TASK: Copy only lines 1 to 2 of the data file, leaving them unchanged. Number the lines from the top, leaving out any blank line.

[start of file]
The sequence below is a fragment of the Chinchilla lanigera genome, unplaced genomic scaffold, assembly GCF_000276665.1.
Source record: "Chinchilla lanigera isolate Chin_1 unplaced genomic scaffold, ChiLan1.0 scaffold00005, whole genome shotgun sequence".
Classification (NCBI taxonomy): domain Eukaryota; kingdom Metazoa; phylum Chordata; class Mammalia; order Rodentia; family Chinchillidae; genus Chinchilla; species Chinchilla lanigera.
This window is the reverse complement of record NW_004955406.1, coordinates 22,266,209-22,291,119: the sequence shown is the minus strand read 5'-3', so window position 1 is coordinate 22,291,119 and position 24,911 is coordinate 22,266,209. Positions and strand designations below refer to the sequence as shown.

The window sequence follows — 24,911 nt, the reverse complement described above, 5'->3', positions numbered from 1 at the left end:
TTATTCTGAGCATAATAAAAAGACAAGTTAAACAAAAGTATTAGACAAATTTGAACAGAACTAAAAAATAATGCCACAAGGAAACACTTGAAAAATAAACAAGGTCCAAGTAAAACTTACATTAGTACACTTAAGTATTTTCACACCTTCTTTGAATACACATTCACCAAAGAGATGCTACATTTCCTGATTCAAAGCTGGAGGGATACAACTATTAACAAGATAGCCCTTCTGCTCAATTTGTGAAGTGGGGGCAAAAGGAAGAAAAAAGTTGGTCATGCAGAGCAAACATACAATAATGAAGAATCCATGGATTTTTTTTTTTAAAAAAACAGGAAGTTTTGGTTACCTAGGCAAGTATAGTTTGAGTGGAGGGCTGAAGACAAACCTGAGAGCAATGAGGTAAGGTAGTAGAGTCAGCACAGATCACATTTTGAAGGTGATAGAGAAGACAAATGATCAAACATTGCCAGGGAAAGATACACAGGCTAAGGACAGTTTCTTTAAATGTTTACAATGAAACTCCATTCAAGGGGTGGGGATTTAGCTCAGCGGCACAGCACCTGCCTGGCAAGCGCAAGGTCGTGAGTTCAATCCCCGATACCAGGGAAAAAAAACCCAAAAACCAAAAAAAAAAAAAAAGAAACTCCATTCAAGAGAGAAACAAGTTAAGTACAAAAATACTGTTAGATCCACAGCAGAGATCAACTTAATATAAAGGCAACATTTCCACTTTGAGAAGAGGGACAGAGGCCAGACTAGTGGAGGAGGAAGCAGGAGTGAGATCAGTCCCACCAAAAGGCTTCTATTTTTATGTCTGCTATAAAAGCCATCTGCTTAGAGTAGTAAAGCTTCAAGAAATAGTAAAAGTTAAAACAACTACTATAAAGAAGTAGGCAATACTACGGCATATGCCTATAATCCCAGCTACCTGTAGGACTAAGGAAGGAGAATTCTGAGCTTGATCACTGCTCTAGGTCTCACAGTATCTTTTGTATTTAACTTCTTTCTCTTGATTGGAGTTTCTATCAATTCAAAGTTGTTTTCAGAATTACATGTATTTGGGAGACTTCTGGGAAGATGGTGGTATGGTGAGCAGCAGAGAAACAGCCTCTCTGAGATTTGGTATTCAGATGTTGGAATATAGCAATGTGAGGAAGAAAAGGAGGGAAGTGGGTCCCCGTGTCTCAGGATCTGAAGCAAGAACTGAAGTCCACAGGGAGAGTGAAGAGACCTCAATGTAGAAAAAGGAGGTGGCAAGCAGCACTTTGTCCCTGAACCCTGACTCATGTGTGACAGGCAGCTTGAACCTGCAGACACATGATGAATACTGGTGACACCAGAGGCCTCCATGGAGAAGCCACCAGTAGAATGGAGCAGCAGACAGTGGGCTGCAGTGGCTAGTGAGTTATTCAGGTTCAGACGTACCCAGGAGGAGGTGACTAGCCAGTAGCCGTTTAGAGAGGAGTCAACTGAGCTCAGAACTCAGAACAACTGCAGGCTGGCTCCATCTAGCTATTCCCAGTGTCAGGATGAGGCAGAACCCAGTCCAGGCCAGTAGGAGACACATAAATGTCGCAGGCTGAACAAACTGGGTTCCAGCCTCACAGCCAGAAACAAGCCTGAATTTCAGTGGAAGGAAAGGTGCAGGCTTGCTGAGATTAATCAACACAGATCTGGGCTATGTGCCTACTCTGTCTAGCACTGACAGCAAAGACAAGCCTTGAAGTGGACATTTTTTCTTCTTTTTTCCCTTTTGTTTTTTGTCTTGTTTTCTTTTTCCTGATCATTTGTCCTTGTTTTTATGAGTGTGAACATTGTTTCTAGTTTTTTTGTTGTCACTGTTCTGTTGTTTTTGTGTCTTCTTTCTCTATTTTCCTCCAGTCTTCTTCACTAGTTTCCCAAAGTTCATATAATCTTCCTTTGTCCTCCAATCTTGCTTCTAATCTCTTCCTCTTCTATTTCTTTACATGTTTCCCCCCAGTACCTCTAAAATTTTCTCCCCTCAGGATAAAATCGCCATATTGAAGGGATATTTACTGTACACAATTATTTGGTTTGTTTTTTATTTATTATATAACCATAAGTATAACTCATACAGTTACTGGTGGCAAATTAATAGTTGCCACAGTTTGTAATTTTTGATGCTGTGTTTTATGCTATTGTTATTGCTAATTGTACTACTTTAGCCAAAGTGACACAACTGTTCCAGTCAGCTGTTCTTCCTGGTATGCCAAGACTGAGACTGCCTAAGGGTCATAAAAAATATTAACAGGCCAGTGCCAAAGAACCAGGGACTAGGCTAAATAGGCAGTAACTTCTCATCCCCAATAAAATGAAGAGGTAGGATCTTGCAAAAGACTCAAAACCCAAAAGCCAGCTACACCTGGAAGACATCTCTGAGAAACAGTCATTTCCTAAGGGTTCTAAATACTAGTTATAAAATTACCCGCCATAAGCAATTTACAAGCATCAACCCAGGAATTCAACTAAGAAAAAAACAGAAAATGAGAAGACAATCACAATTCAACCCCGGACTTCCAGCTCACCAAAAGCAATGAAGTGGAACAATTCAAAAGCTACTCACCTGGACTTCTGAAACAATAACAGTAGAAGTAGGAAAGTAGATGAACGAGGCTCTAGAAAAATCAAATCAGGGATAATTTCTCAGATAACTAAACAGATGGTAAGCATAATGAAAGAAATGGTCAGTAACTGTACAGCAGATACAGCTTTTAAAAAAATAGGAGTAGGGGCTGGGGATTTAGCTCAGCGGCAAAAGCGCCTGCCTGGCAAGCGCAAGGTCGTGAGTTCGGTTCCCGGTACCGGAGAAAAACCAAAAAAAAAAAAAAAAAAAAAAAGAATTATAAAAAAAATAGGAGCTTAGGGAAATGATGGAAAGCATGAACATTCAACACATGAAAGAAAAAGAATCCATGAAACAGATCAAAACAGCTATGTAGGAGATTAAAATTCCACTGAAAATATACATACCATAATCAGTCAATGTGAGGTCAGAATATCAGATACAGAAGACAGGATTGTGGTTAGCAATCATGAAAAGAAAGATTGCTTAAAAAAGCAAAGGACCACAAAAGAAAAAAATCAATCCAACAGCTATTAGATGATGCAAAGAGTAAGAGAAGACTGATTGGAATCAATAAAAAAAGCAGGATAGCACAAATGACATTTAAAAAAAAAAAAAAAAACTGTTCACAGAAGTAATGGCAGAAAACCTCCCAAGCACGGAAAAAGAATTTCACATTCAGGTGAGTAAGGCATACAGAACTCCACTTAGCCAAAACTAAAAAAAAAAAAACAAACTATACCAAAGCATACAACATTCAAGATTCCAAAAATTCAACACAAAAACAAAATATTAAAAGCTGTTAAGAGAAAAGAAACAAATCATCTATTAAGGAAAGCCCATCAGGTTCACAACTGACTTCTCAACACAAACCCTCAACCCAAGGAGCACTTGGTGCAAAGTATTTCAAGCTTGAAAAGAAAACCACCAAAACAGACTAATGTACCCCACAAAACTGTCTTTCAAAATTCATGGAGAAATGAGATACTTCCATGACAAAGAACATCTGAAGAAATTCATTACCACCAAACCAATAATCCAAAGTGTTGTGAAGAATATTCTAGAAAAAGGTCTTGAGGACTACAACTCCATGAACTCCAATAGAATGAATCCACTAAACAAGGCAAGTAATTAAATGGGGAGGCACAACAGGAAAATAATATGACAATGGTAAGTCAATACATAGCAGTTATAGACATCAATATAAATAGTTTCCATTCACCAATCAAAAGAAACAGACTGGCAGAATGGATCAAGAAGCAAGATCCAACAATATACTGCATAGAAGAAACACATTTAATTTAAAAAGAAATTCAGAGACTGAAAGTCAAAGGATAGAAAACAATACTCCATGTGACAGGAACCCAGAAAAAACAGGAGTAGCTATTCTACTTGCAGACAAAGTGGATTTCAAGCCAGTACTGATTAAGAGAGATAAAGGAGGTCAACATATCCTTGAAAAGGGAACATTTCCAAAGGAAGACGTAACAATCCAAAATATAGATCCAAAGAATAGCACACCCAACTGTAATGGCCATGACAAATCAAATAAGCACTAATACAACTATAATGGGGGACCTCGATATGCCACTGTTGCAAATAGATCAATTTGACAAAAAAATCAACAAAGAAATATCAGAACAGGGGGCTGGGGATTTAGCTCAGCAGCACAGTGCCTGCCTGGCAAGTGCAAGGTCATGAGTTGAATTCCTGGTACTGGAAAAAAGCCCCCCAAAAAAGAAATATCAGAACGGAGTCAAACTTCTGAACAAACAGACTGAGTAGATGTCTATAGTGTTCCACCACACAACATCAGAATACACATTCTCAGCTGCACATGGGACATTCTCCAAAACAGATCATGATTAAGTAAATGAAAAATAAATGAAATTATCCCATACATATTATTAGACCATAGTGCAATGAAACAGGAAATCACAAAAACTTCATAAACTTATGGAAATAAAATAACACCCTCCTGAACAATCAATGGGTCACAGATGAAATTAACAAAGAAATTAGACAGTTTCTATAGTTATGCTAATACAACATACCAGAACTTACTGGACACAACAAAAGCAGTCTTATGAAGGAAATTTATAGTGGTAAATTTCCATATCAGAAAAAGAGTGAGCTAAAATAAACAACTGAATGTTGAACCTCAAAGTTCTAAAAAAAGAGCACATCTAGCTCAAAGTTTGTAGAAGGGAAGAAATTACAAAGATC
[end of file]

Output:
The sequence below is a fragment of the Chinchilla lanigera genome, unplaced genomic scaffold, assembly GCF_000276665.1.
Source record: "Chinchilla lanigera isolate Chin_1 unplaced genomic scaffold, ChiLan1.0 scaffold00005, whole genome shotgun sequence".